Thailand Coup Has Little Retail Impact

A military coup in Thailand that disposed its prime minister caused little disruption for retail or manufacturing, but is being watched closely.

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Thaksin, who was in New York on Tuesday to address the U.N. General Assembly when the military toppled his government, has been embroiled in a controversy since January when his family's tax-free sale of a telecommunications company raised allegations of corruption.

A spokesman for the Thai Garment Manufacturers Association said the coup was generally welcomed by business.

"It may actually be better for the economy," the spokesman said. "With Thaksin gone, there will be no hidden agenda."

A U.S.-Thailand trade pact would eliminate tariffs between the two countries, making it more cost-effective to import from Thailand.

"They need a politically stable environment for people to be comfortable sourcing there," said Mark Jaeger, senior vice president and general counsel at Jockey International. "Long term for the apparel business, they need to have better ties with the U.S., including a free trade agreement."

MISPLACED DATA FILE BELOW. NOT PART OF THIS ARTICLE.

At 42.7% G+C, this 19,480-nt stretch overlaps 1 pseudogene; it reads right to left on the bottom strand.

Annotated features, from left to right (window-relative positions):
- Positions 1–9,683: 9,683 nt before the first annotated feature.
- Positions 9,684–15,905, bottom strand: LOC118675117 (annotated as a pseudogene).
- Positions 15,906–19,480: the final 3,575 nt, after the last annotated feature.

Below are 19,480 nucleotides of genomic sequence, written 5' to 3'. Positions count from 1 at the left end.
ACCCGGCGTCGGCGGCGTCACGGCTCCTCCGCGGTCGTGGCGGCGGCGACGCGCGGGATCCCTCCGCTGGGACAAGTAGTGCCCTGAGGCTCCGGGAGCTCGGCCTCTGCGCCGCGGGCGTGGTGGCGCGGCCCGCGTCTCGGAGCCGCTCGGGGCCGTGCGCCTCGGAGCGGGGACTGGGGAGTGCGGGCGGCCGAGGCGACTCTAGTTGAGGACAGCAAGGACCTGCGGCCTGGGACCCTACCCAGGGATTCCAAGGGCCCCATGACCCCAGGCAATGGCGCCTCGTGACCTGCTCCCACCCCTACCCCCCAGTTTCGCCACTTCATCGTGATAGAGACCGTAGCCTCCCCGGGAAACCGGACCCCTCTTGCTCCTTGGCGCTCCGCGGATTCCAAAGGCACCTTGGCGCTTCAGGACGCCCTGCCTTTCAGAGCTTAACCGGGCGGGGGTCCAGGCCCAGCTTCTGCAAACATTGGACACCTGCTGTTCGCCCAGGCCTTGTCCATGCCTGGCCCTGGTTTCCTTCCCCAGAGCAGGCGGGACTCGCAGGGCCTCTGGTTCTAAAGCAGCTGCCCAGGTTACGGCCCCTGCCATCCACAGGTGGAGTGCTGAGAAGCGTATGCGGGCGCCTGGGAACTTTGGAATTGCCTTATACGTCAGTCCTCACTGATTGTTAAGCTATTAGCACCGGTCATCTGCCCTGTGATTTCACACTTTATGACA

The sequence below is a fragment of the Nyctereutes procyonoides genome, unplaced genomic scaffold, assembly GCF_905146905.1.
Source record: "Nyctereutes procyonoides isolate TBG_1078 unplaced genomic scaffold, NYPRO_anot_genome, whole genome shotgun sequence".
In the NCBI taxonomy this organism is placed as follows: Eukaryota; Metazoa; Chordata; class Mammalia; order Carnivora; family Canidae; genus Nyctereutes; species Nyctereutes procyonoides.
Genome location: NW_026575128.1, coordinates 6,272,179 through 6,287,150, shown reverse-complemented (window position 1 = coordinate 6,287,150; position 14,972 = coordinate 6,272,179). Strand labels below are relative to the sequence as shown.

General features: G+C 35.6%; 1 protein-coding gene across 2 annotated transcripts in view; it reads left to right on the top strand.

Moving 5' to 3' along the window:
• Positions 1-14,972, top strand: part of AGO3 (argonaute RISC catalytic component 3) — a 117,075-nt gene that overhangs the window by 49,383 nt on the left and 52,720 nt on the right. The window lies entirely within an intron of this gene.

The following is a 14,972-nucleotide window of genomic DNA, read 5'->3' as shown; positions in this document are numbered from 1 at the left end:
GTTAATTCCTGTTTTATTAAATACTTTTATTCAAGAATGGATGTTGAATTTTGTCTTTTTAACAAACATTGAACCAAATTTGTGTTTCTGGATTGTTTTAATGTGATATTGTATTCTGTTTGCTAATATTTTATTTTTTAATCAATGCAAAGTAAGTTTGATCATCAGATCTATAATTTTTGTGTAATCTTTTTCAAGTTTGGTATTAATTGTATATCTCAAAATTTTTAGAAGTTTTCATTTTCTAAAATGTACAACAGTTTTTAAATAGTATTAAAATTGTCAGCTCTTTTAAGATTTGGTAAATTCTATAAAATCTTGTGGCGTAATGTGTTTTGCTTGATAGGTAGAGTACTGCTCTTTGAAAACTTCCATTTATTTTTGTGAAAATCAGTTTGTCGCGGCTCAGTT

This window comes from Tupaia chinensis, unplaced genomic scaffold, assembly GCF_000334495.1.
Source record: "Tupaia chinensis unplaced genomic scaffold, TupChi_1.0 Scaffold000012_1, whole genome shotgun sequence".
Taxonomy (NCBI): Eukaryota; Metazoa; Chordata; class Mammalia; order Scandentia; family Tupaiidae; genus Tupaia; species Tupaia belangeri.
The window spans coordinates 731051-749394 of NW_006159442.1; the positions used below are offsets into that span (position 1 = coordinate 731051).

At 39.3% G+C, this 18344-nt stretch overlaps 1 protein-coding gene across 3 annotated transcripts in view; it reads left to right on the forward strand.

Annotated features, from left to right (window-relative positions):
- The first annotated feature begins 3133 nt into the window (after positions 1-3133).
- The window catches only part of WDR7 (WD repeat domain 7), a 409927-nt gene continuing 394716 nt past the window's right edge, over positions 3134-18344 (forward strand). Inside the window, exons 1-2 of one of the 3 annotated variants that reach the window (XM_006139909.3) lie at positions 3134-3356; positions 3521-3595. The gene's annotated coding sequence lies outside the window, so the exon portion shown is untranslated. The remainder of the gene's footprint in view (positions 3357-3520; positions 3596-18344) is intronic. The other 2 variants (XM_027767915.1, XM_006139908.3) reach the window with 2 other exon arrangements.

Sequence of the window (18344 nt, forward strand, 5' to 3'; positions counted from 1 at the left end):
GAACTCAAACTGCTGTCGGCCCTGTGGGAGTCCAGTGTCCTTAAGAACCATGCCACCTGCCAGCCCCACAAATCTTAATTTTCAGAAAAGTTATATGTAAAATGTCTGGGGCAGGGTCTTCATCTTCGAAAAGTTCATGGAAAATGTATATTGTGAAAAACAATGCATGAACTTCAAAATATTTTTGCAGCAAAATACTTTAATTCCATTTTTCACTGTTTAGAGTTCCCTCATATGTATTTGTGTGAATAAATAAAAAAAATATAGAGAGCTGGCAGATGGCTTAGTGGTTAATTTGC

Street and pedestrian traffic in Bangkok was light on Wednesday. The Siam Paragon shopping center hired an additional 100 security guards, a spokesman said. The center opened as usual at 10 a.m. and mall management left it to individual tenants to decide if they would open.

"We made security tighter to make sure everything is on the right track," the spokesman said.

The mall aquarium, Ocean World, was closed, though the department store and food court were open.

The upscale Gaysorn Shopping Center was closed, and management could not be reached for comment.

The U.S. embassy urged Americans in Thailand to "avoid any large gatherings and exercise discretion when moving about the city." The embassy said it's not advising U.S. citizens to leave, but said Americans planning to travel there "may wish to carefully consider their options ... until the situation becomes clearer.

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